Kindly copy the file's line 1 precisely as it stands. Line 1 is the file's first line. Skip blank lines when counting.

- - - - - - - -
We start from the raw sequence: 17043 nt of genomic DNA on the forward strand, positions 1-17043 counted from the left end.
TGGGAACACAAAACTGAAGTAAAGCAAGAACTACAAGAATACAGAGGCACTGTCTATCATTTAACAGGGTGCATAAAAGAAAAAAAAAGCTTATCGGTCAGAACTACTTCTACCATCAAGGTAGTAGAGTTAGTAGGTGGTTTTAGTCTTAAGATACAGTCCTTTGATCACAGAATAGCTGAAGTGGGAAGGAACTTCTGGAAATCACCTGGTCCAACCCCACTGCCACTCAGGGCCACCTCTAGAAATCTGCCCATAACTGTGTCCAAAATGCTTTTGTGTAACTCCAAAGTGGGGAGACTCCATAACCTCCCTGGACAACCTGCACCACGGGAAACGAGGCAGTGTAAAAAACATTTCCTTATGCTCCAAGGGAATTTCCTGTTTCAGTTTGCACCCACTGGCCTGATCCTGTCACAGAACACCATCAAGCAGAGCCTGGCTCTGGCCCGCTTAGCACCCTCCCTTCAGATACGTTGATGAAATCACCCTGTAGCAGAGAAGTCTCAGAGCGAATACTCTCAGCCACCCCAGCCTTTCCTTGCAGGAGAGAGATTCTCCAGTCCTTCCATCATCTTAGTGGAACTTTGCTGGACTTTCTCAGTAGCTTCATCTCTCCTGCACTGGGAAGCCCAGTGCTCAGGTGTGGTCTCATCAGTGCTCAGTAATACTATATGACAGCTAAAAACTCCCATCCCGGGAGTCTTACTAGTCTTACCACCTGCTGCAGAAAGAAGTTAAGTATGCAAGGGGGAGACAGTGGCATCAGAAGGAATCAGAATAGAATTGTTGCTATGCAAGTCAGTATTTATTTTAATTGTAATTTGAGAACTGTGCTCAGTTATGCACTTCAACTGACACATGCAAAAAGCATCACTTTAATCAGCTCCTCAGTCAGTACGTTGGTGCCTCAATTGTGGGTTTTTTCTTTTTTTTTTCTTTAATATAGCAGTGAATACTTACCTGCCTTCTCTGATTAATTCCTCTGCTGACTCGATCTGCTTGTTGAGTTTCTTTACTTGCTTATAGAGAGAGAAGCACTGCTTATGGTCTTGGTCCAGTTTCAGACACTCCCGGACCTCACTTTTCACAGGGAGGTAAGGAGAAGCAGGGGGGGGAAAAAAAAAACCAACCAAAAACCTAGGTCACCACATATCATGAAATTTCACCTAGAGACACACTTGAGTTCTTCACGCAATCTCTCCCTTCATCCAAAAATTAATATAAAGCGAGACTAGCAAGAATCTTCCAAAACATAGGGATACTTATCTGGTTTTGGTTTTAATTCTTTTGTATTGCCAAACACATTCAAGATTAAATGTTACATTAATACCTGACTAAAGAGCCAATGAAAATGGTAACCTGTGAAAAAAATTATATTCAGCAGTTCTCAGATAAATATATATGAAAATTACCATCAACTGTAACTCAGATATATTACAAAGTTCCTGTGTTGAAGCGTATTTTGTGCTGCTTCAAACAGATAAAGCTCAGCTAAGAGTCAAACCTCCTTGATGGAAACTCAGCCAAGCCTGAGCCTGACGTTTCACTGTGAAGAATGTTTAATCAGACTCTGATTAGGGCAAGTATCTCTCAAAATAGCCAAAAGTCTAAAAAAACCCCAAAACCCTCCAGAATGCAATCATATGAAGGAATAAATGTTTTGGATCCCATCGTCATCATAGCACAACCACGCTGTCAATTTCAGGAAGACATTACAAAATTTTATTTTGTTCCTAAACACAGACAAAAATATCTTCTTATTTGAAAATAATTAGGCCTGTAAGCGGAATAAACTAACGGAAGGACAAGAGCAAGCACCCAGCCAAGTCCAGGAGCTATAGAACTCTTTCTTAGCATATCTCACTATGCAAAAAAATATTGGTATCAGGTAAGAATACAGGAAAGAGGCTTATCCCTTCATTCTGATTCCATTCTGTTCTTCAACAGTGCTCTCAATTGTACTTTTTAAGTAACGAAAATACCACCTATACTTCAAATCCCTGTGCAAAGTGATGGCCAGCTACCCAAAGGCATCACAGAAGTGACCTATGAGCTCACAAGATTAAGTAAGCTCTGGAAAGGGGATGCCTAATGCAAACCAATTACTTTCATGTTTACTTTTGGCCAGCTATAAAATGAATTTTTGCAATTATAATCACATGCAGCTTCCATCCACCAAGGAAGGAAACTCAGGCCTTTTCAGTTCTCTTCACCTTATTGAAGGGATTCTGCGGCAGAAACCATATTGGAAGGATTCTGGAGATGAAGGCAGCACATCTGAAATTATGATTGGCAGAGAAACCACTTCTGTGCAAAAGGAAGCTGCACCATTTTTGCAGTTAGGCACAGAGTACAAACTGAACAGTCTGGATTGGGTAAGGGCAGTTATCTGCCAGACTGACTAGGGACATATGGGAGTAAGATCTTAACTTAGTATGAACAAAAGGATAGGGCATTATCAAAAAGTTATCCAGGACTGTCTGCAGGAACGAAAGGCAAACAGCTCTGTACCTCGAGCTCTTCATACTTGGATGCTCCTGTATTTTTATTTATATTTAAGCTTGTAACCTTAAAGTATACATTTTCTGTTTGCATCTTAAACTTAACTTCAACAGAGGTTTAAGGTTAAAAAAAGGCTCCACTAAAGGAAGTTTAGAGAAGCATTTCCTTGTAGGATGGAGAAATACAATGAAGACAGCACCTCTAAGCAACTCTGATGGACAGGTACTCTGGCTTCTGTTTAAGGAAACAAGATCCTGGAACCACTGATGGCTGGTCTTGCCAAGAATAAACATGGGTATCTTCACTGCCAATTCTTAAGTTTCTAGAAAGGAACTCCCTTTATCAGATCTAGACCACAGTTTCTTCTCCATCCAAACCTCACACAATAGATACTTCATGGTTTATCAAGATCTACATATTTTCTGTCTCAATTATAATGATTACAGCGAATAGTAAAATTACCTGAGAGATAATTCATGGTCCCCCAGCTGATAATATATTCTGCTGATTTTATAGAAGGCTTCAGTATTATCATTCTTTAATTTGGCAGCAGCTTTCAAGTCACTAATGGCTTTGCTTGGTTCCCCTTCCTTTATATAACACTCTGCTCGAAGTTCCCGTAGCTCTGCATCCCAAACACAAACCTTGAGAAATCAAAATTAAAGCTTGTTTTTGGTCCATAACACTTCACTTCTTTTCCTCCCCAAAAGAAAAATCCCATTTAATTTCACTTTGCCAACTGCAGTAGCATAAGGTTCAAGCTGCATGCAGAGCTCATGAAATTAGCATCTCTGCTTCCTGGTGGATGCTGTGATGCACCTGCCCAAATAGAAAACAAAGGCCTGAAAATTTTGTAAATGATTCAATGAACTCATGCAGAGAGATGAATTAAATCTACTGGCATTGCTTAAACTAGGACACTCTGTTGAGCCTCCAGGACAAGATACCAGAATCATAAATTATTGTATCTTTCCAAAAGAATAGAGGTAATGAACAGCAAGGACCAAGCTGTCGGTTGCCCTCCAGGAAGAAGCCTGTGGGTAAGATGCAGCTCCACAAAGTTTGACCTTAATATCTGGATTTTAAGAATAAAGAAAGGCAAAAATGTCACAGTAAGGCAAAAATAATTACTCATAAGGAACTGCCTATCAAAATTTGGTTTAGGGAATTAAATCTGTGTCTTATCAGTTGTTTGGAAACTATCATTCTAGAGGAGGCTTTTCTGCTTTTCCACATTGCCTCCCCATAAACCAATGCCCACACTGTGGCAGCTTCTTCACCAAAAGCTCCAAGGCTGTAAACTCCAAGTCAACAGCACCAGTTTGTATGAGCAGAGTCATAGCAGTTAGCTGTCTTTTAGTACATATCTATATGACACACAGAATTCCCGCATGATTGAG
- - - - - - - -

We start from the raw sequence: 17043 nt of genomic DNA on the forward strand, positions 1-17043 counted from the left end.